# Geotechnical Analysis and 3D Fem Modeling of Ville San Pietro (Italy)

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## Abstract

**:**

## 1. Introduction

- The hydrological–geotechnical analysis;
- The study of the hydro-mechanical contribution from the vegetation and, eventually, for a landslide risk mitigation by using soil bio-engineering countermeasures. In fact, the relevance of the contribution of plant roots to prevent the instability and the soil erosion has been long observed and it is recognized [6,7,8,9];
- The hydro-geological risk management. In fact, it is well known that landslide risk conditions persist for long after the officially issued alert has been ceased. For instance, by monitoring the soil water content, it would be possible to understand when people, subject to removal, can return to their homes safely.

- Preliminary study of the site;
- Identification of the places where the nodes of the LAMP network should be positioned;
- Comparison with IHG analyses based on monitoring measures.

## 2. Materials and Methods

#### 2.1. Ville San Pietro: Location, Description of the Landslide, Investigations and Monitoring

#### 2.1.1. Site and Landslide Description

^{6}m), suffering reactivations over time (Figure 2). Typical phenomena are falls (where there are rock outcrops), slides and flows (in the shallow blanket that characterizes the area).

#### 2.1.2. Geotechnical Surveys

#### 2.1.3. Geophysical Surveys

_{P}and V

_{S}, respectively). The geophysical investigations confirmed the presence of two layers: the blanket (the shallow layer characterized by a low primary wave velocity V

_{P}= 378 m/s) and the bedrock (the deep rock layer characterized by high primary wave velocity V

_{P}= 832 m/s).

#### 2.1.4. Monitoring by Inclinometers and Piezometers

#### 2.1.5. SAR Interferometry Monitoring

#### 2.2. Three-Dimensional Finite Element Modeling of Ville San Pietro

#### 2.2.1. Governing Equations

#### 2.2.2. Slope Model Geometry and Discretization

#### 2.2.3. Church Modeling

#### 2.2.4. Slope Model Parameters

_{dry}, γ

_{sat}, respectively), pertinent to each layer; these values are also confirmed by the geophysical test results.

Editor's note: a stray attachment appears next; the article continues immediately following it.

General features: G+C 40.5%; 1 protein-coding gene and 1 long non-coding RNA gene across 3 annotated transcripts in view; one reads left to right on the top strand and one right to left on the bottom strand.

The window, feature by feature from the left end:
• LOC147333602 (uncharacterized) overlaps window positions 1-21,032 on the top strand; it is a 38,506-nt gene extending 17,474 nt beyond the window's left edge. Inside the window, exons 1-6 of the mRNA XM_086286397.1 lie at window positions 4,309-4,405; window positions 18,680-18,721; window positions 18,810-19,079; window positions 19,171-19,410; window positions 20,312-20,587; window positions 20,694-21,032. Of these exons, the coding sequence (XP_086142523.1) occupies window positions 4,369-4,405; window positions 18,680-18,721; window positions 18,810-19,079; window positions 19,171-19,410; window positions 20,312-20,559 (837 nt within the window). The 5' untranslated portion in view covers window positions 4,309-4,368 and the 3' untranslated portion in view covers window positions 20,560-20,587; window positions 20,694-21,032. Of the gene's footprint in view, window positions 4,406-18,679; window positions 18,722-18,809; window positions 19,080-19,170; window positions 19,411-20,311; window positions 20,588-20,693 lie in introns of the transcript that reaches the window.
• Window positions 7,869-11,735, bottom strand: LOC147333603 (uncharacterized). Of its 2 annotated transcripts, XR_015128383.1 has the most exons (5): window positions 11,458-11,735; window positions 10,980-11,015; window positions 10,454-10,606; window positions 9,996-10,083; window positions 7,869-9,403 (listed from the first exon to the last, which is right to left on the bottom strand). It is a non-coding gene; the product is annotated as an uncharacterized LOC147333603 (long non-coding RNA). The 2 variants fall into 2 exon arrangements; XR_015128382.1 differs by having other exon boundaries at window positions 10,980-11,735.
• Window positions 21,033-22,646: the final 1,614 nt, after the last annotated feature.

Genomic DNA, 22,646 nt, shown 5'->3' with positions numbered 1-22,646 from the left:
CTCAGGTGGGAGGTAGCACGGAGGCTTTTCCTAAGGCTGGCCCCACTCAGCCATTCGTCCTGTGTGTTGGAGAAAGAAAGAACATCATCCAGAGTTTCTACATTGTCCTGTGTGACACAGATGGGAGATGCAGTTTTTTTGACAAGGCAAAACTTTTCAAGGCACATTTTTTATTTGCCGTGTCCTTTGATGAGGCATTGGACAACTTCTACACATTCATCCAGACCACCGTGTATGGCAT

_{dry}and γ

_{sat}values reported in Table 3, while c′ was assumed equal to 0 kPa and φ′ equal to 22°, which are the most punitive values from the test result elaborations. These analyses were conducted on three significant cross-sections of the slope with several water table levels and in all these cases the provided Safety Factors were less than one (about 0.5–0.7). These results were not coherent with the observed slope behavior. Therefore, additional preliminary finite element analyses (on the aforementioned slope cross-sections) were carried out increasing the above strength parameters, but always referring to the experimental test results. The adopted values of γ

_{dry}, γ

_{sat}, v and E are indicated in Table 3 (the estimate of the stiffness parameters is described below). In particular, characterizing the blanket with the values of cohesion and friction angle from the direct shear test, the analyses disagreed to the actual slope response.

_{S}) values and then, by the Equation (1) the value of the initial shear stiffness G

_{0}

_{S}= 150 m/s and 444 m/s is, respectively, used. Table 3 indicates the set of parameters adopted for the numerical simulations (K

_{0}is the coefficient of lateral earth pressure). The Mohr–Coulomb constitutive model is adopted for the blanket and the bedrock. The shear stiffness G is assumed equal to the initial value G

_{0}.

- ${E}_{50}^{ref}$ reference stiffness modulus for primary loading, corresponding to the reference pressure
- ${E}_{ur}^{ref}$ reference Young’s modulus for unloading and reloading, corresponding to the reference pressure
- ${E}_{oed}^{ref}$ oedometer modulus, corresponding to the reference pressure
- m power for stress-level dependency of stiffness

## 3. Results

#### 3.1. Results of the Numerical Analysis Simulating the Groundwater Rise Occurred in January 2018–March 2018

#### 3.2. Results of the Numerical Analysis Simulating the Groundwater Fall Occurred in March 2018–June 2018